• Unwelcome sexual attention
    • Comments or displayed images that harmfully reinforce structures of oppression

    Community posts violating any of these guidelines can and will be removed from the page at any time. Anyone asked to stop harassing behavior is expected to comply immediately.

    Harassment does not include respectful disagreement or critique in good faith. Reading and writing, by their nature, include exposure to controversial, challenging, and sometimes offensive language. We encourage all participants to follow the peer review guidelines provided by their instructor.

    When you join a course you agree to…

    • respect others and respect their writing;
    • maintain the privacy of all submitted work;
    • treat others with respect;
    • not infringe on anyone’s copyright;
    • not harass, abuse, threaten or impersonate another user; and
    • not use libelous, obscene, or abusive work.


    Online Communication Guide

    Online communication happens without the benefit of body language and tone. Therefore, it can be easy to misinterpret. The following tips may help participants engage in civil, intelligent, vigorous discourse without impugning the personal dignity of others:

    1. Start from a position of generosity (i.e. assume that people mean well)
    2. Address your post to someone or to the group. Instead of “Hey” or just jumping in to your post, try “Hi All” or “Hi [Name].”
    3.  Don’t be afraid to use emoticons and/or exclamation points! 🙂
    4. Please avoid ALL CAPS whenever possible, as they tend to come off as RUDE or YELLING.
    5. Avoid harsh or offensive language of any kind. If you’re in doubt, try rewording or reconsidering your post.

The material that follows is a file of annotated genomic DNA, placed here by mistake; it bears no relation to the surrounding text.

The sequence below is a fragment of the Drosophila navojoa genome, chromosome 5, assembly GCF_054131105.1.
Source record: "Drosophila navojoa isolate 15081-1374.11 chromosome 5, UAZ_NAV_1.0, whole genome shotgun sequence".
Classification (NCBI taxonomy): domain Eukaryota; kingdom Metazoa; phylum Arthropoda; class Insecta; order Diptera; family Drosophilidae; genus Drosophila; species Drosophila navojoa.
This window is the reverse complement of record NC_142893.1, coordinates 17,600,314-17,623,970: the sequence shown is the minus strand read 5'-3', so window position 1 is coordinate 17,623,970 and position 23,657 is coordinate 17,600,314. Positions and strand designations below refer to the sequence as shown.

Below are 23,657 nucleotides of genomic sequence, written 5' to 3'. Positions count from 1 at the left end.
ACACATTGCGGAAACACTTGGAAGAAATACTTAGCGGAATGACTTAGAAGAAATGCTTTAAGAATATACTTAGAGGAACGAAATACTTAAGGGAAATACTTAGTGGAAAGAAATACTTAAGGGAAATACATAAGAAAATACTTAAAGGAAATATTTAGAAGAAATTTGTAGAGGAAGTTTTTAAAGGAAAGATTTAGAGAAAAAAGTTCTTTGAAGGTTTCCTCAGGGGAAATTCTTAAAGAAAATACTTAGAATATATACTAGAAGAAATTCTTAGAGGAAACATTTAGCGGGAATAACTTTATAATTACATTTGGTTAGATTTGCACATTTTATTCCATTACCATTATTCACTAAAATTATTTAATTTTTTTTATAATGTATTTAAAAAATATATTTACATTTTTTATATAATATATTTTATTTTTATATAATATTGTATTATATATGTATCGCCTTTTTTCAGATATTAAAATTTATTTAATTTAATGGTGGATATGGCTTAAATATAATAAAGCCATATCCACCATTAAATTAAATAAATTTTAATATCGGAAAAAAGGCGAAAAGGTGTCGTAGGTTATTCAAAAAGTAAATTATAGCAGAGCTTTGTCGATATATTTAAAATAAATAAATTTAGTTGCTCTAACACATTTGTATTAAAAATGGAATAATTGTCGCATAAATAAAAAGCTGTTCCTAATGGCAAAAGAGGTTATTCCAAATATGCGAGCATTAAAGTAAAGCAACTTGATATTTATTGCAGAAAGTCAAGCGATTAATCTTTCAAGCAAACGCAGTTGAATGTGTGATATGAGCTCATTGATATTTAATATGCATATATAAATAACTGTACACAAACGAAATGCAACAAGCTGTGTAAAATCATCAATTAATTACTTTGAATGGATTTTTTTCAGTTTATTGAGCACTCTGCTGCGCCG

6. Sarcasm is very difficult to convey in writing — best to avoid it.
    7. When interacting with your peers, please consider that some may have limited experience with English, online education, and/or creative writing. It’s a good rule of thumb not to write anything you wouldn’t say if that person were standing in front of you.
    8. Often writers from underrepresented groups are asked to explain everything for an assumed monolithic audience (often cis/white/hetero/masculine/able-bodied, etc. etc.). As you respond to peers’ work, keep in mind that you may not be the writer’s intended audience, and leave room for the possibility that the writer is writing for a group of which you are not a member. (For more on this, listen to this episode of Code Switch for an in depth conversation.)

    See your course for additional feedback guidelines provided by your instructor.

  • What’s the difference between Self-guided and Online Courses?



    Online courses are 5- and 10-week courses that offer firm deadlines, a flexible schedule that fits your needs, and instructor feedback to help you keep writing and improving your work. Terms start quarterly, and sections are capped at 14 students to help foster community and connection. 

    Self-guided classes are 4-week courses and differ from our other online courses in significant ways. There are no due dates, no cap on enrollment, and no instructor feedback will be provided. However, you can post questions for your peers and give and receive feedback on writing posted in the classroom.

     

  • How do I find my course archive?

    All course work is saved in Wet.Ink. When the course closes, you can find the archive by logging in to your account, and choosing “Past Classes.” Archives include course content (lectures, readings, writing prompts, etc.), your posts and writing submissions, and any feedback given on your writing. The course archive will not include your classmates’ writing submissions.

  • What do you mean by “self-guided”?

    Self-guided classes differ from our other online courses in significant ways. There are no due dates, no cap on enrollment, and no instructor feedback will be provided. However, you can post questions for your peers and give and receive feedback on writing posted in the classroom.

  • How do I find my self-guided class materials?

    After you register for a self-guided course, we manually process your information and invite you to join an online classroom where you will find the course materials. The course invite will come to your email account (please check your spam/junk folder).

    Please note: if you register before the start date, you’ll receive an invite to join your class the Friday before class begins. If you register after class begins, we’ll send you a course invite within 72 hours, and you will then have access to the previous weeks’ materials.